So the submandibular pain was gone. I had more energy. But, the colonoscopy didn't show anything. I had also undergone ultrasounds of major organs and an MRI - but none of them revealed anything. And the bladder tests didn't show anything, yet I continued to have bladder urgency...but just three days after my colonoscopy, this symptom seemed to disappear and during that time my chronic constipation seemed to be diminishing. At that point I had forgotten about the Low FODMAP Diet. Instead, I was following yet another diet. This time is was the RAW FOOD DIET. I was eating a total raw food diet and along with that I changed my drinking water. (See the link at the end of this article to find out about the drinking water change I made.) After all, I had always experienced good benefits by eating raw foods, so totally eating 100% raw should benefit me (was my thought at that time). My experience with solid, dense foods was that they made me feel tired and quickly zapped away all of my energy. I wanted to sustain my new found energy levels.

Yet, the bladder issue slowly returned and it seemed to worsen with the more fruit that I would consume. I was still experiencing great energy and stamina, but I had to spend a lot of time and energy thinking about the timing of my restroom breaks while away from home. This was just becoming too much. The only way that I could continue on this RAW FOOD diet was to consume large amounts of fruit to obtain the required calories that I needed daily. So, I decided to make minor adjustments. By this time I was consuming fruit like never before in huge quantities at many meals. So I backed off a bit from the 100% RAW FOOD DIET. I added cooked beans, cooked vegetables and quinoa to achieve my necessary caloric intake instead of increasing fruit.

Suddenly, another one of my on-going issues that had only been mild before became a MAJOR PAIN. I had stomach bloating/gas with pain that was still in the same spot as before but it seemed to be constant. I couldn't pick out any particular foods that might be causing such symptoms. It seemed that everything I ate would cause stomach upset. If I had pushed the issue with my GI doctor (or just returned for a follow-up visit), she probably would have just labeled me with IBS.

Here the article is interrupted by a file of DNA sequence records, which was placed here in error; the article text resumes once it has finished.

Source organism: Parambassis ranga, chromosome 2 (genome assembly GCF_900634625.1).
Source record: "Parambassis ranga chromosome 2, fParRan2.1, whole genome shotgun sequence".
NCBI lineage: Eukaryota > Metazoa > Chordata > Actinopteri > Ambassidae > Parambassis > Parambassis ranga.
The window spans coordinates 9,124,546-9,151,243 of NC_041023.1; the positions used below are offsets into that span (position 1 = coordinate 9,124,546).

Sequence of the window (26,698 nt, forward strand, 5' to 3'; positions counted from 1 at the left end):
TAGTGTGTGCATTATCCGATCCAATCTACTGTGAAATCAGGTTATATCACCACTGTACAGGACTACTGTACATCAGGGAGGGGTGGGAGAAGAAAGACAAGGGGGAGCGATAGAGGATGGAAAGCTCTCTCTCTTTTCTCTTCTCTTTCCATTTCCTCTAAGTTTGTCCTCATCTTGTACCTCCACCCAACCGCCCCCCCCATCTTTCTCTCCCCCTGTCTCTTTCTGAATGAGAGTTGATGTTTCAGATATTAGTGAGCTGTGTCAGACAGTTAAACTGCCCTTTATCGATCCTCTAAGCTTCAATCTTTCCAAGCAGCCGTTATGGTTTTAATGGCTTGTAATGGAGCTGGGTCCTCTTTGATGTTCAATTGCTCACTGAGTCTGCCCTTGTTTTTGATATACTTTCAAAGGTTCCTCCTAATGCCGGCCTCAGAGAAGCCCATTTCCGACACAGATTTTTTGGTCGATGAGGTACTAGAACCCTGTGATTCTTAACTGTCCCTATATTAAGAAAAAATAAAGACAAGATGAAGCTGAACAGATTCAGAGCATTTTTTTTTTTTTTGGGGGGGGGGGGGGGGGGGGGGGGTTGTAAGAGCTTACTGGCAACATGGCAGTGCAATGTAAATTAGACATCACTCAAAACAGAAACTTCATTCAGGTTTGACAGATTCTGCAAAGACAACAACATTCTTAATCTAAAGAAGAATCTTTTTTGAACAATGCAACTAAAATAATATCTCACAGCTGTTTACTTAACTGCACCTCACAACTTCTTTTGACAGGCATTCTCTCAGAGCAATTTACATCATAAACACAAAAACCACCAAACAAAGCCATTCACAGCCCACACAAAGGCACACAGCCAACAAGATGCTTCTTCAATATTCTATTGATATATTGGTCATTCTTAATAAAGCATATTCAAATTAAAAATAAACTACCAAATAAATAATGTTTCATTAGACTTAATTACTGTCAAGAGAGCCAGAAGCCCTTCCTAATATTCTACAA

As a result of all my dietary changes I had undoubtedly experienced health benefits and improvements, but I felt like I could barely eat anything without some sort of reaction to my food. This time around I was no longer experiencing brain fog (more info in my health journey), but now I had major stomach distress! So it had all just moved from my brain to my stomach. Many scientific research shows that the stomach and the brain are very closely affected by each other, and I believe it! Yet, still I was holding on to my idea that food mattered. That no matter what my condition, I should continue to eat beneficial foods to prevent any condition from getting worse any quicker than it already might be progressing.

You see, my issues began when I was only 31 years old...or that's when I recognized that I had health issues. Now I know that they started way before then. (More info in my health journey.) So, I had to catch up on my nutritional needs after missing out on them for so long. 

I was just about to try the GAPS diet again because I recalled that everything seemed to feel better on that diet, especially in the beginning when I would only eat soft boiled meat, bone broth and softly stewed vegetables. But, it seemed I had lost all tolerance for meat. My experience was that after eating meat I would feel extremely fatigued and eggs (even organic eggs from pastured chickens) were causing headaches.